Your Relationship With Your Lungs

Your Relationship With Your Lungs

Dr. KennedyHaving considered Your Relationship With Your Heart we are ready to include the other half of the cardiopulmonary system, the lungs.

Working on cardiovascular health is incomplete until the place of the lungs is considered. The most rudimentary lung-like organ in the animal kingdom occurs as a bag of air in a certain lazy fish which controls his depth in the water without all the effort of swimming toward the top or swimming toward the bottom. By compressing this little bag of air he can sink, and by releasing the compression he can rise in the water — very convenient for dropping in on smaller fish for dinner.

Evolutionists believe that some of these fish developed the ability to breath with this bag and evolved into creatures similar to today’s lung fish, who, as adults, use only air for respiration: the exchange of O2 and CO2. They believe it was these primitive lungfish who evolved into amphibians and who are our ancestors. As an embryo you had structures that resembled gill slits, just like fish embyros. However, they all disappeared except for one, which became your ear canals.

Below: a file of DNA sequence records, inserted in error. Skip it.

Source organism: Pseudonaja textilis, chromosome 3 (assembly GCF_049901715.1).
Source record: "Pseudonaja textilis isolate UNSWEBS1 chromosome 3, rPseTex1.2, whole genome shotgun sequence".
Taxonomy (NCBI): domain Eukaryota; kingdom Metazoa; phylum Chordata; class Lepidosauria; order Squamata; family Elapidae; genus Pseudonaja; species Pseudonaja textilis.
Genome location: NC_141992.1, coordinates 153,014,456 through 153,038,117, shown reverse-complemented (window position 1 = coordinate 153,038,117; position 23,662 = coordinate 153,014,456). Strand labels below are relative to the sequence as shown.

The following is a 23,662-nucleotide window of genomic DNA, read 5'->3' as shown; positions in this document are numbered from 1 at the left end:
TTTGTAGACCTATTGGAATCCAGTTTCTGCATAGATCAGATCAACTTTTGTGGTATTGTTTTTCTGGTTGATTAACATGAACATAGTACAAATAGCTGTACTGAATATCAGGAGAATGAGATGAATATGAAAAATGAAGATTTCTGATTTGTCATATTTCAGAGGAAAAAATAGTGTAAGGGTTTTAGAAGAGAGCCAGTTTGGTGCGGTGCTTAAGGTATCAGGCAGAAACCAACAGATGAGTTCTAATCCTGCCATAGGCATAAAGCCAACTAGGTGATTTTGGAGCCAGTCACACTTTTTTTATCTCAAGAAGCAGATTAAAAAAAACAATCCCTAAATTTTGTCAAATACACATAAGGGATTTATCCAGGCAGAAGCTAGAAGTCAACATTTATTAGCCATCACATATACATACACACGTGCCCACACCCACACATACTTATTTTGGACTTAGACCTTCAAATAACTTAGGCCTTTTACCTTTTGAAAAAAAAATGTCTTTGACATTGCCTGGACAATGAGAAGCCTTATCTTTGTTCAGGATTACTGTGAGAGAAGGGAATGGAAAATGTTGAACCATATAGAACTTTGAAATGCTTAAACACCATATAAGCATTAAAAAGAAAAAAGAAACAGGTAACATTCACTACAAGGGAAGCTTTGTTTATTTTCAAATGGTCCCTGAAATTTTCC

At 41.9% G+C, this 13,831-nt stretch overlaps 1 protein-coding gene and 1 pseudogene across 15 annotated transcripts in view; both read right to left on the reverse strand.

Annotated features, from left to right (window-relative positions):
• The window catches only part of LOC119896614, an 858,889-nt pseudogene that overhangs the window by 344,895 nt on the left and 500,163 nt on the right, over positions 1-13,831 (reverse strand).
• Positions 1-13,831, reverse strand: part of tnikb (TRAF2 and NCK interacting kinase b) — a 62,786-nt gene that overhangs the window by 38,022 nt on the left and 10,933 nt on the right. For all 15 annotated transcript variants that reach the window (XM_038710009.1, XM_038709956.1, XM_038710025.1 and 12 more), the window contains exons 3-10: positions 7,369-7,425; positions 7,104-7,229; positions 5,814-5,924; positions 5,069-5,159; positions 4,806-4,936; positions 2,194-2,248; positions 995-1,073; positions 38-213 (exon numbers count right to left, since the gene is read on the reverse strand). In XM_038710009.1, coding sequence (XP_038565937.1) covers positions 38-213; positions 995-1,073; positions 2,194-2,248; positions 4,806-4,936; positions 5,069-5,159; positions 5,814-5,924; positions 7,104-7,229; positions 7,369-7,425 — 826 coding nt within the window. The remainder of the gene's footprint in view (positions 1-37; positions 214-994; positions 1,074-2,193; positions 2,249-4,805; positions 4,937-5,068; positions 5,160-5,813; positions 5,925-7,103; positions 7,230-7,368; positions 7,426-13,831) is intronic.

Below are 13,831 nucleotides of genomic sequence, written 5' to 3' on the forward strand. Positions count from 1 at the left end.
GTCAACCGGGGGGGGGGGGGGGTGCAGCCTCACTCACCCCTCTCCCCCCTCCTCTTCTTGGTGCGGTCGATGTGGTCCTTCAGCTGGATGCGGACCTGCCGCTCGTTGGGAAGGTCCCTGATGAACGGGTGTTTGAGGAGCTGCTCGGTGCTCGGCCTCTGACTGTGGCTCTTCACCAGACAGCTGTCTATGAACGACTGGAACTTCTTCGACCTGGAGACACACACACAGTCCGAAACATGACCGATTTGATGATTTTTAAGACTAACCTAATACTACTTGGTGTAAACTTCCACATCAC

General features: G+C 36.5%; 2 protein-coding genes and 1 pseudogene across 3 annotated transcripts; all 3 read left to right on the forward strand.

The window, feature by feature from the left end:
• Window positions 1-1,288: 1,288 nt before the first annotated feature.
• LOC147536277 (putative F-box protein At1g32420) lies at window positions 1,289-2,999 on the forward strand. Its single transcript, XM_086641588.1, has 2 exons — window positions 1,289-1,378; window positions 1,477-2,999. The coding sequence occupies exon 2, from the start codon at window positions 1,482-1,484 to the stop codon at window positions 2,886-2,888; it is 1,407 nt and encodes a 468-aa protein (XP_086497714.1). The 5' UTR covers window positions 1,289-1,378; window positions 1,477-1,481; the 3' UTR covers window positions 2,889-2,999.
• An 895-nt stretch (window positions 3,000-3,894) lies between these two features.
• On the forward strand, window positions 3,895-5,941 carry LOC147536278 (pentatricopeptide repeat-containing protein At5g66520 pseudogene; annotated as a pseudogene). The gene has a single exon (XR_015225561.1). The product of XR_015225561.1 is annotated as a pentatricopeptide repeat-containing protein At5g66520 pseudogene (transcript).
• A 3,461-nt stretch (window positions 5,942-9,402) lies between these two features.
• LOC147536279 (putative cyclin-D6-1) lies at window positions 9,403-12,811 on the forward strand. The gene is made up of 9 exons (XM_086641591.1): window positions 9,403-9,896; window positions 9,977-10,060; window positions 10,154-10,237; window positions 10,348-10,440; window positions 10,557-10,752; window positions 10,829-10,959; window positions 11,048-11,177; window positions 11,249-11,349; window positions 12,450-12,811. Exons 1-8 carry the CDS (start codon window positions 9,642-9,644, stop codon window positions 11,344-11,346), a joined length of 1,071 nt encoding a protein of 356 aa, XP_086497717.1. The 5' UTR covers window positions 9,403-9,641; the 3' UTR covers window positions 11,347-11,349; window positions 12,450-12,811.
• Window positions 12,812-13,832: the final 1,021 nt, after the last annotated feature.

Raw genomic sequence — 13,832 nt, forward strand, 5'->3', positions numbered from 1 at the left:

To bring your lungs into your consciousness, it is very important to have an accurate visual image of them. Consult your encyclopedia for the appropriate diagram. We will now take up a discussion to begin to build that image. If you can arrange to see some color photographs of the lungs, or anatomical specimens of lung tissue, all the better. I suggest a library — even better a medical library or the pathology lab of your nearest medical school. Such labs have permanent displays of dissection specimens and usually are open to the public like a museum.